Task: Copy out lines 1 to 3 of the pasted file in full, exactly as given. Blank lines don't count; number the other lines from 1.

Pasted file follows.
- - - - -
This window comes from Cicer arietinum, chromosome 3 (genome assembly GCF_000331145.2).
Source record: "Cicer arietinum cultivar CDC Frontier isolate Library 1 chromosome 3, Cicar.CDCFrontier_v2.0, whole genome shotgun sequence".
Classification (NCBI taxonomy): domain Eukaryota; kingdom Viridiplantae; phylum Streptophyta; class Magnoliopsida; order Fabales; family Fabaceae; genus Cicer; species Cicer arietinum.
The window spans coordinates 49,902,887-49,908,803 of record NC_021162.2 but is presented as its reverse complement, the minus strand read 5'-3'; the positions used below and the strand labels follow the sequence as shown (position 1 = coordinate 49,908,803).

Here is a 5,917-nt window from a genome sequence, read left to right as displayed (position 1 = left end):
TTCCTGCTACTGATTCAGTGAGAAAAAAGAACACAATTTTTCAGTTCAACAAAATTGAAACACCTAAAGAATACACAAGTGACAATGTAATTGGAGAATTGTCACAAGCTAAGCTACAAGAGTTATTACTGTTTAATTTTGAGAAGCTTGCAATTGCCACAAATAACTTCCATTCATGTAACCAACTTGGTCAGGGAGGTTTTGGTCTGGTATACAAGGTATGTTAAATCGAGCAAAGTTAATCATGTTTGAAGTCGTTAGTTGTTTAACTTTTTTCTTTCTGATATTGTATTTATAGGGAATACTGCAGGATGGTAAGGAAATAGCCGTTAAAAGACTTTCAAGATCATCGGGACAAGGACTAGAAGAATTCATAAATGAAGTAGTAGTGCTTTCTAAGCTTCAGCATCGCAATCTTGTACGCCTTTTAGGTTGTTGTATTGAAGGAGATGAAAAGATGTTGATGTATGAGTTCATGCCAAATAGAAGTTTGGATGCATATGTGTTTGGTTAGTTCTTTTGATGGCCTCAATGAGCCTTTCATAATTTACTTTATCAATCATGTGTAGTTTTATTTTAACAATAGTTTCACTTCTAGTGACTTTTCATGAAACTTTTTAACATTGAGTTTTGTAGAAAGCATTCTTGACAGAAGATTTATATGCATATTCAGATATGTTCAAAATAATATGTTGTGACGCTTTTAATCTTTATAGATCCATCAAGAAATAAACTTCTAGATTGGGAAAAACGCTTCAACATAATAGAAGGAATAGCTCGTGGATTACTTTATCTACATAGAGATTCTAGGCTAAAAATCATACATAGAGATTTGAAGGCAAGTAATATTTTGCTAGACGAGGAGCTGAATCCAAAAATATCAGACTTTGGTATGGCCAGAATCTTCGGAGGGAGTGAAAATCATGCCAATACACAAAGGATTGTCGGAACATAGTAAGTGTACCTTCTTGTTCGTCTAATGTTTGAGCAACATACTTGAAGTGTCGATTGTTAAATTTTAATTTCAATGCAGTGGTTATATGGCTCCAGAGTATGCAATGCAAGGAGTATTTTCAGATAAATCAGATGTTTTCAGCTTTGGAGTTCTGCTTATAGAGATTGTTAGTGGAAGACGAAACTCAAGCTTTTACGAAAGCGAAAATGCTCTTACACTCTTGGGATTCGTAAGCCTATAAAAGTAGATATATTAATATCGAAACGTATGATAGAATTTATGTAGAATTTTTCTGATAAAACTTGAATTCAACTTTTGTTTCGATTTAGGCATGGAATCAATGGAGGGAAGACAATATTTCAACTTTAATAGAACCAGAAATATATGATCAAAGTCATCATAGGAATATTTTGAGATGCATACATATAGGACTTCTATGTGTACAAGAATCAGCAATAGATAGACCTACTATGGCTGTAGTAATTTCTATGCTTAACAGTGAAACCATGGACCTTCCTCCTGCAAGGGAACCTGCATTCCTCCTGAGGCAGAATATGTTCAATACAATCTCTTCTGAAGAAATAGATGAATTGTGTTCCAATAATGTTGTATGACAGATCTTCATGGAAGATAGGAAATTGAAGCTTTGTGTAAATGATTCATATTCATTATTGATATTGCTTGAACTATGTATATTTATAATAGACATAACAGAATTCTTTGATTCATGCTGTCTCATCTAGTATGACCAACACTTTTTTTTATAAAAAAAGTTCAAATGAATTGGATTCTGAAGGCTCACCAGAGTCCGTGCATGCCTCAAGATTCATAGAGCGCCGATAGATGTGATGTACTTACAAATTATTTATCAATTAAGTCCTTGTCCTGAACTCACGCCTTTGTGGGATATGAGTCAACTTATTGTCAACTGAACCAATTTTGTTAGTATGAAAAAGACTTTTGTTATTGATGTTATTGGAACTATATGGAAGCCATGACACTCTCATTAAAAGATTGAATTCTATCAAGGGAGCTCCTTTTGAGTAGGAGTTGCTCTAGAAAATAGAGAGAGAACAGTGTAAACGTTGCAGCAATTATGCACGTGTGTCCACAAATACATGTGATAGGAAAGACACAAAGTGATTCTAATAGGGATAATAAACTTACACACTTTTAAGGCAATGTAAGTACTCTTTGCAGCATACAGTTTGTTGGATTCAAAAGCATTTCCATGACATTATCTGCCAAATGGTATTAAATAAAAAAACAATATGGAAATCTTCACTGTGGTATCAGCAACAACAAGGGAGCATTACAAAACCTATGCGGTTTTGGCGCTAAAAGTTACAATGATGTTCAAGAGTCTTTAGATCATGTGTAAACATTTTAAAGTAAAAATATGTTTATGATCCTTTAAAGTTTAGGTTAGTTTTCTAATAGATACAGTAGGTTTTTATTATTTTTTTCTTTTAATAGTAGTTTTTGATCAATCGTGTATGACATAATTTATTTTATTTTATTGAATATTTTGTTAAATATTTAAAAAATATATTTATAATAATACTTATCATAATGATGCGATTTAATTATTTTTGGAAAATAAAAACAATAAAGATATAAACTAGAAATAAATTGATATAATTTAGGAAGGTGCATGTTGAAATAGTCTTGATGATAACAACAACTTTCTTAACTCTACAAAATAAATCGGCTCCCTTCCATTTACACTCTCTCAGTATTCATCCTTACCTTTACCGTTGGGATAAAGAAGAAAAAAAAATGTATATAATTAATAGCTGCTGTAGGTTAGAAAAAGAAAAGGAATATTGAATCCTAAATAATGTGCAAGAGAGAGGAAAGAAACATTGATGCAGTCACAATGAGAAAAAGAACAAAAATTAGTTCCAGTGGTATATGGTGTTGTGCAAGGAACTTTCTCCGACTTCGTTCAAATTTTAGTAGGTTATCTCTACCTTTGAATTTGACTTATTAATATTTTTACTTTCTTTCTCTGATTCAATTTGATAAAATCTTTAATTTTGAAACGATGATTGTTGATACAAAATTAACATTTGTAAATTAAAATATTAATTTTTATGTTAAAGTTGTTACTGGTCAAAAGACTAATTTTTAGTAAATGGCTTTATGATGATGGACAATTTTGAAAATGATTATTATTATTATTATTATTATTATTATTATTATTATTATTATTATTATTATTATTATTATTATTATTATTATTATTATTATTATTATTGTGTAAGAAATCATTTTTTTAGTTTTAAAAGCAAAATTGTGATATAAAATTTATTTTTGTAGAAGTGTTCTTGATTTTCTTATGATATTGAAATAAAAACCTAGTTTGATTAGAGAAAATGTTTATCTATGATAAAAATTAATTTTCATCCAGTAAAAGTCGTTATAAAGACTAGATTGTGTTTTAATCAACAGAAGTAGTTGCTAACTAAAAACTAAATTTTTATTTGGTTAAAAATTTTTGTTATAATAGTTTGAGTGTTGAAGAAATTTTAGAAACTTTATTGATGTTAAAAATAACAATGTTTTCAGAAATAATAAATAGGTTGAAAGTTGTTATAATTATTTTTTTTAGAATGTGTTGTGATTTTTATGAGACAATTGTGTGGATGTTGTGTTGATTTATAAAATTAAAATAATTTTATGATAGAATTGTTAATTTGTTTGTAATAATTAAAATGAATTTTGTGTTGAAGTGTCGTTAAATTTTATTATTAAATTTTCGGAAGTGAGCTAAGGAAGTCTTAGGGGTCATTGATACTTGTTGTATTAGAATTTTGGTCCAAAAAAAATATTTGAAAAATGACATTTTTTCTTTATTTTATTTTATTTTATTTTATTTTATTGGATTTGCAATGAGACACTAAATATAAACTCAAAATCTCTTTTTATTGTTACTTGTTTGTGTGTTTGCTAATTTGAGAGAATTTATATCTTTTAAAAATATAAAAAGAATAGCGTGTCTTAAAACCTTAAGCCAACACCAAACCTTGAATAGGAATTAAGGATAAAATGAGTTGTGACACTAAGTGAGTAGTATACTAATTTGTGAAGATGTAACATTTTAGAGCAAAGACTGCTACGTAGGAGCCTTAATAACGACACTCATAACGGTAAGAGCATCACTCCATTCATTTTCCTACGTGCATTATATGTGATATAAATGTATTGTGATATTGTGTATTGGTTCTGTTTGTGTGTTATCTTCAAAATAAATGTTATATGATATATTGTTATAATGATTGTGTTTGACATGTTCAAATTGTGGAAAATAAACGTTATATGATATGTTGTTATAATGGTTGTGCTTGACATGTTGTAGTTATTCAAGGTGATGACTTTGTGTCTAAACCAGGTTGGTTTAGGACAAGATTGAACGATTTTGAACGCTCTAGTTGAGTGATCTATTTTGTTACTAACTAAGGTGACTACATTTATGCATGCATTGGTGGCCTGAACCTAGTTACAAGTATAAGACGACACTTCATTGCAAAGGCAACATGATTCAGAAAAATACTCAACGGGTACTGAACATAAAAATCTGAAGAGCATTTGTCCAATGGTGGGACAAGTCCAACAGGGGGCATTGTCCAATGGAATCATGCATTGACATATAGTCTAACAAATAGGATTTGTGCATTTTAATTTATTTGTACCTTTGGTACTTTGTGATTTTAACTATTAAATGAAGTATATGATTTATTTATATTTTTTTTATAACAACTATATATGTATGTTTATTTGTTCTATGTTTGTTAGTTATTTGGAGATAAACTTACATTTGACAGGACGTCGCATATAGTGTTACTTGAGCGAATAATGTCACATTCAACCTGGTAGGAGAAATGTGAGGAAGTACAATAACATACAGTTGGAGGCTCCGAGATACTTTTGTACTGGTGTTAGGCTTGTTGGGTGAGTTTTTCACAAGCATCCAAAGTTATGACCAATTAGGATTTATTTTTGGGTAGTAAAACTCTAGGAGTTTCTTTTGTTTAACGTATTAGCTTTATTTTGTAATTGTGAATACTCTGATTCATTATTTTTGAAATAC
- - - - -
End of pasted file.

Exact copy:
This window comes from Cicer arietinum, chromosome 3 (genome assembly GCF_000331145.2).
Source record: "Cicer arietinum cultivar CDC Frontier isolate Library 1 chromosome 3, Cicar.CDCFrontier_v2.0, whole genome shotgun sequence".
Classification (NCBI taxonomy): domain Eukaryota; kingdom Viridiplantae; phylum Streptophyta; class Magnoliopsida; order Fabales; family Fabaceae; genus Cicer; species Cicer arietinum.